Ross Taylor praises ‘young’ Tom Latham for match-winning ton vs India in 1st ODI | india vs new zealand 2017 | Hindustan Times
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Ross Taylor praises ‘young’ Tom Latham for match-winning ton vs India in 1st ODI

Tom Latham (103*) and Ross Taylor (95) raised a record 200-run fourth wicket stand to spoil Virat Kohli’s party as New Zealand beat India by six wickets at the Wankhede Stadium to take a 1-0 lead in the three-match series.

india vs new zealand 2017 Updated: Oct 23, 2017 10:33 IST
Devarchit Varma
Riding on Tom Latham and Ross Taylor’s splendid knocks, New Zealand beat India by six wickets in the first ODI.
Riding on Tom Latham and Ross Taylor’s splendid knocks, New Zealand beat India by six wickets in the first ODI. (Reuters )

Ross Taylor lavished praise on ‘young’ Tom Latham after the two added a record 200 runs for the fourth wicket to hand New Zealand a six-wicket win in the first ODI against India at Mumbai. (India vs New Zealand 1st ODI Highlights)

The double-century stand between Taylor (95) and Latham (103 not out) is now the best stand for the Kiwis (both at home and away) for the fourth wicket, which gave the visitors a vital 1-0 lead over Virat Kohli’s team with an impressive win at the Wankhede Stadium on Sunday. (India vs New Zealand 1st ODI Scorecard)

Taylor and Latham on Thursday had added 166 for the fourth wicket to power New Zealand to a 33-run win in the second tour match against the Indian Board President’s XI.

“Sorry guys the young Tom Latham is too tired. Well, give it to him… 50 overs in the field. That’s enough,” said Ross Taylor.

“I think he employed the sweep shot over here in one of the Test matches the last time as well to a good effect. I guess Indians are very good, very quick feet when they play spin and traditionally us New Zealanders are not as nimble on our feet and the sweep shot is able to put pressure on the bowlers and adjust their lengths,” Taylor said.

(Read | Tom Latham and Ross Taylor shine as New Zealand beat India by six wickets)

“I told him (Tom Latham) to reverse sweep and he did it and he keep doing it so hope he keeps that up because he said he had never done it in a game. He practiced it a lot and it was nice for him to get some success out there with that shot,” he added.

Taylor himself has been among runs – he scored 34 in the first tour match and followed it up with a quickfire 102 in the second, and narrowly missed out on a deserving century in first ODI.

(Read | Dinesh Karthik defends Indian cricket team spinners after loss to New Zealand)

Talking about his performance, the right-handed senior batsman said: “I have had a conscious effort after coming here many a time before. Whether it is international cricket or IPL, it is just that I am not getting any younger, just want to have a bit of more push and just have a bit more… when the team is out there on the wicket, through those middle stages past maybe take up a few too many dot balls… (I have) taken a conscious effort to be a bit busier at the crease, quick on a few shots and open up on the off-side. Tom and I got some runs in the warm-up game and it was nice to bring that form into today (game) at Wankhede.”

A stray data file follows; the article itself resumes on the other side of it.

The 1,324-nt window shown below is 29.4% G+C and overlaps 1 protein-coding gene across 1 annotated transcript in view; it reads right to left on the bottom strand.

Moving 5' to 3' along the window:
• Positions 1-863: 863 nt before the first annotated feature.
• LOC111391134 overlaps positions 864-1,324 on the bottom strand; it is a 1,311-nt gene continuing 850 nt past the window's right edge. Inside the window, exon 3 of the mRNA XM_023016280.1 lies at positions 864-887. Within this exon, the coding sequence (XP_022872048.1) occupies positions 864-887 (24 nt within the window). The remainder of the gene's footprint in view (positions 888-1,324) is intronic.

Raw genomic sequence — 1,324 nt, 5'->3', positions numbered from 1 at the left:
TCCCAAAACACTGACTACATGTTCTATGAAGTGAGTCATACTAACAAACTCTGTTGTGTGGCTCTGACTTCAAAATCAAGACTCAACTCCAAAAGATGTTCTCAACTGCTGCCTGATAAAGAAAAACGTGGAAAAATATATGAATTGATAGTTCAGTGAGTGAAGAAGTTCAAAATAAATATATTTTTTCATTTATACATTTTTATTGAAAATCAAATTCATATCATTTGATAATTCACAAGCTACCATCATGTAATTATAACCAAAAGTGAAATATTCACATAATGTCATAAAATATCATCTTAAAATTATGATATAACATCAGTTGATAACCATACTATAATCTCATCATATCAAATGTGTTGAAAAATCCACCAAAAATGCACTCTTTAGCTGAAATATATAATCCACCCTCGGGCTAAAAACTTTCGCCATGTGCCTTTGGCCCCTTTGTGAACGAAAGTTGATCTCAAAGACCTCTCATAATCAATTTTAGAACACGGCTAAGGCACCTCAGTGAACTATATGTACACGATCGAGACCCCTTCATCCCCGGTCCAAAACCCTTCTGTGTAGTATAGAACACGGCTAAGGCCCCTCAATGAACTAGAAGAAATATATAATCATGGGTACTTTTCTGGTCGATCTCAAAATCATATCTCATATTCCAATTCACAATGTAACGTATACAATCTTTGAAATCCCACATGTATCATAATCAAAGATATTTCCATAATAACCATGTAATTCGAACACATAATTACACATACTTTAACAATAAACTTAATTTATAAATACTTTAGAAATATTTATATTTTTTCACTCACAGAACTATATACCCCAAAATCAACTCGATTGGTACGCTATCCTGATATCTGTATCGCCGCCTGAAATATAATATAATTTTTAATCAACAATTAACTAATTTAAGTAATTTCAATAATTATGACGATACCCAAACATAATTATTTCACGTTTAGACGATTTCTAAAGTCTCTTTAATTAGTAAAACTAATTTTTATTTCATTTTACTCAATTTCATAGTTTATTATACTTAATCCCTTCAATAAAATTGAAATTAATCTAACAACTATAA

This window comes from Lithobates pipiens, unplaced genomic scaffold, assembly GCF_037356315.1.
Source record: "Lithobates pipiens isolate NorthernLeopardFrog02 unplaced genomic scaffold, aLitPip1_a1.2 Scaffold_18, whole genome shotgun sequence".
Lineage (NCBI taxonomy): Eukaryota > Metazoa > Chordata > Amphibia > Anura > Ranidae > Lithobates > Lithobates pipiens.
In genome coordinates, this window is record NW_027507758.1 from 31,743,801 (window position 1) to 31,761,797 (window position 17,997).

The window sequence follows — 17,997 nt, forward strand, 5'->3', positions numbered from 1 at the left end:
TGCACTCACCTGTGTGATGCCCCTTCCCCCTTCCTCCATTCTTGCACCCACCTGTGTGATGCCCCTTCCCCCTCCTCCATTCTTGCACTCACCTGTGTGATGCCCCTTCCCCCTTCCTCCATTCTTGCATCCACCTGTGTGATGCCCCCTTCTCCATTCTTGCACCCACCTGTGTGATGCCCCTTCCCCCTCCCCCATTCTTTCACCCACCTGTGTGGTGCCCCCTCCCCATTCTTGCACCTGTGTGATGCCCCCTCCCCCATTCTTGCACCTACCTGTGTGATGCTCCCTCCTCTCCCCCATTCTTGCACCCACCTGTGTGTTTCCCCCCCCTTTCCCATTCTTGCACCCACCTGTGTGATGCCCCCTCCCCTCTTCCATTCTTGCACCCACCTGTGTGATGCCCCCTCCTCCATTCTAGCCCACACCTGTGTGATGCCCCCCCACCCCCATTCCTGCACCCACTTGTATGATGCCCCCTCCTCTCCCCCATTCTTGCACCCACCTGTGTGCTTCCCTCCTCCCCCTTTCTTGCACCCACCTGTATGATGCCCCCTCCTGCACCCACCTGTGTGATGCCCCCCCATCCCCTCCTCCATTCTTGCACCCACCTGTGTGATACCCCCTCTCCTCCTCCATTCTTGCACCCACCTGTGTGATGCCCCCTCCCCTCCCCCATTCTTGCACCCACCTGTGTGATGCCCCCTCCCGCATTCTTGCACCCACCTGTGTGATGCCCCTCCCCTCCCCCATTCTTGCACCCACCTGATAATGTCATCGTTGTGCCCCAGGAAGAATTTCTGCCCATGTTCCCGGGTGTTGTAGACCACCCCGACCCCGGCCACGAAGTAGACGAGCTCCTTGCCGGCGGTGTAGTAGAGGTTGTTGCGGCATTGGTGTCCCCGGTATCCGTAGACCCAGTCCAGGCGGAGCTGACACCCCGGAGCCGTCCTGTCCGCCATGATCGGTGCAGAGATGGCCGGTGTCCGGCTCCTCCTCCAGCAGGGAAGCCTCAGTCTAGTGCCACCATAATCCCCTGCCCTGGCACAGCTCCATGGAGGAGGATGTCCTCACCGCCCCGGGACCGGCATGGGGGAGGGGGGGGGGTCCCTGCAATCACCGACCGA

‘Rotating strike the key’

When asked what was the toughest part of the game on Sunday, the former New Zealand skipper was quick to point out that it was the heat and humidity, which had forced several short breaks and treatments with ice packs, especially when New Zealand were bowling first.

“I think it was more (about) the humidity and the heat. Having to field out there for a good three-and-a-half hours, we knew we had to get off to a good start and try and negate the spinners,” he said.

(Read | India v New Zealand: Virat Kohli gets 31st ODI ton to surpass Ricky Ponting)

“Traditionally, New Zealand come over here and we struggle upfront earlier in our innings and I think being able to rotate the strike with the right-left (combination) with Tom. I think you have got to give credit to (Martin) Guptill and (Colin) Munro. They set the platform for us and we were able to rotate the strike and take it deep. Once we took it deep we knew we were in a good position to win the game,” Taylor added.

The 33-year-old brushed aside the notion that New Zealand would be over-dependent on his pairing with Latham. “As long as you win does not matter who sticks up. It was Tom and I, I think you have got to give credit to the bowlers, it was not easy. It was pretty warm out there, and Boulty (Trent Boult) bowled outstandingly well.”

Taylor warned New Zealand of a fightback from India, who struggled in several departments on Sunday night.

“Still have a long way to go, India will come at us hard, obviously one more victory for us to take the series but we know Pune is going to be a tough wicket to play on. We have to start again and not dwell on this too much,” he added.

“We trust ourselves and Kane (Williamson) as well. With that line-up we know can take someone to the top, it does put some (pressure) on the bowlers to perform – they did a great job. I think to bring Tom (Latham) here – he was one of our best batters on the last tour and with him the extra ‘keeping responsibility, (it) might be a tough situation to go out and open the batting.

“Going forward, No 5 and 6 are going to be the positions we have been searching for, a bit of consistency, I think Tom, not only with his new role as a ‘keeper but to bat at No 5 been very successful (59, 102* and 103* on this tour) and has been very busy. Hopefully he can continue (doing) that and the balance of our side improves with Tom batting at No 5,” Taylor concluded.